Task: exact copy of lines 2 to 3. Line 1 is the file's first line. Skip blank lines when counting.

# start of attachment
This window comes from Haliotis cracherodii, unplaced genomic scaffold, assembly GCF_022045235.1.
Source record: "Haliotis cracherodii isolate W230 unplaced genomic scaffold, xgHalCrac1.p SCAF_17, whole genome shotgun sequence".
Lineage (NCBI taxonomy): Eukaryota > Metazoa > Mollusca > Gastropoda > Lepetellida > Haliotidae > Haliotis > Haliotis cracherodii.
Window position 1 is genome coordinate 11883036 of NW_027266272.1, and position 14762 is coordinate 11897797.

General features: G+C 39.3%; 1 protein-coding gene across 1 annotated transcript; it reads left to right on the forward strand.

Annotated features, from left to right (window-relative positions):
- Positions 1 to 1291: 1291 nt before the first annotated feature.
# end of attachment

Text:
Source record: "Haliotis cracherodii isolate W230 unplaced genomic scaffold, xgHalCrac1.p SCAF_17, whole genome shotgun sequence".
Lineage (NCBI taxonomy): Eukaryota > Metazoa > Mollusca > Gastropoda > Lepetellida > Haliotidae > Haliotis > Haliotis cracherodii.